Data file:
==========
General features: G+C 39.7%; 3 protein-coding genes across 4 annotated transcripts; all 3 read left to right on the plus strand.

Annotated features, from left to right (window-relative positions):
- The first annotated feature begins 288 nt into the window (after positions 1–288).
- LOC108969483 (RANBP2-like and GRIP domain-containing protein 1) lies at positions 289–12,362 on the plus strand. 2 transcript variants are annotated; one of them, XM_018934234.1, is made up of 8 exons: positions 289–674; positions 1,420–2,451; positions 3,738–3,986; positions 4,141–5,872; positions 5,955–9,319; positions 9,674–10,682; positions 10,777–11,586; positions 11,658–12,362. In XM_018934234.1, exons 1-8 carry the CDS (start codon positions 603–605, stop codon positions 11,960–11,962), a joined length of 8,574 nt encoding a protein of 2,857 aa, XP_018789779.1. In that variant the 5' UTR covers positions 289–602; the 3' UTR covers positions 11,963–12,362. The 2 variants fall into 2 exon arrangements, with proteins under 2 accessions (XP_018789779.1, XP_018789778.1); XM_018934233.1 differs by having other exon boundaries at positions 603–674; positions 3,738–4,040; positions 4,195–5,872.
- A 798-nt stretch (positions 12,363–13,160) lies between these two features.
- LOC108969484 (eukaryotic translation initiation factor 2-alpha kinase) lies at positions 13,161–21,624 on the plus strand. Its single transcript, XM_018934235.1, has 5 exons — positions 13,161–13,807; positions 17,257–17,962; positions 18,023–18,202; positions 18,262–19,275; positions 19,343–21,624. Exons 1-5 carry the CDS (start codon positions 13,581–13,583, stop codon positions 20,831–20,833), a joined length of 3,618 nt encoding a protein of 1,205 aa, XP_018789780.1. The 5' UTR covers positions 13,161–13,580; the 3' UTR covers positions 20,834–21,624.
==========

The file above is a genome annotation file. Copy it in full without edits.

General features: G+C 39.7%; 3 protein-coding genes across 4 annotated transcripts; all 3 read left to right on the plus strand.

Annotated features, from left to right (window-relative positions):
- The first annotated feature begins 288 nt into the window (after positions 1–288).
- LOC108969483 (RANBP2-like and GRIP domain-containing protein 1) lies at positions 289–12,362 on the plus strand. 2 transcript variants are annotated; one of them, XM_018934234.1, is made up of 8 exons: positions 289–674; positions 1,420–2,451; positions 3,738–3,986; positions 4,141–5,872; positions 5,955–9,319; positions 9,674–10,682; positions 10,777–11,586; positions 11,658–12,362. In XM_018934234.1, exons 1-8 carry the CDS (start codon positions 603–605, stop codon positions 11,960–11,962), a joined length of 8,574 nt encoding a protein of 2,857 aa, XP_018789779.1. In that variant the 5' UTR covers positions 289–602; the 3' UTR covers positions 11,963–12,362. The 2 variants fall into 2 exon arrangements, with proteins under 2 accessions (XP_018789779.1, XP_018789778.1); XM_018934233.1 differs by having other exon boundaries at positions 603–674; positions 3,738–4,040; positions 4,195–5,872.
- A 798-nt stretch (positions 12,363–13,160) lies between these two features.
- LOC108969484 (eukaryotic translation initiation factor 2-alpha kinase) lies at positions 13,161–21,624 on the plus strand. Its single transcript, XM_018934235.1, has 5 exons — positions 13,161–13,807; positions 17,257–17,962; positions 18,023–18,202; positions 18,262–19,275; positions 19,343–21,624. Exons 1-5 carry the CDS (start codon positions 13,581–13,583, stop codon positions 20,831–20,833), a joined length of 3,618 nt encoding a protein of 1,205 aa, XP_018789780.1. The 5' UTR covers positions 13,161–13,580; the 3' UTR covers positions 20,834–21,624.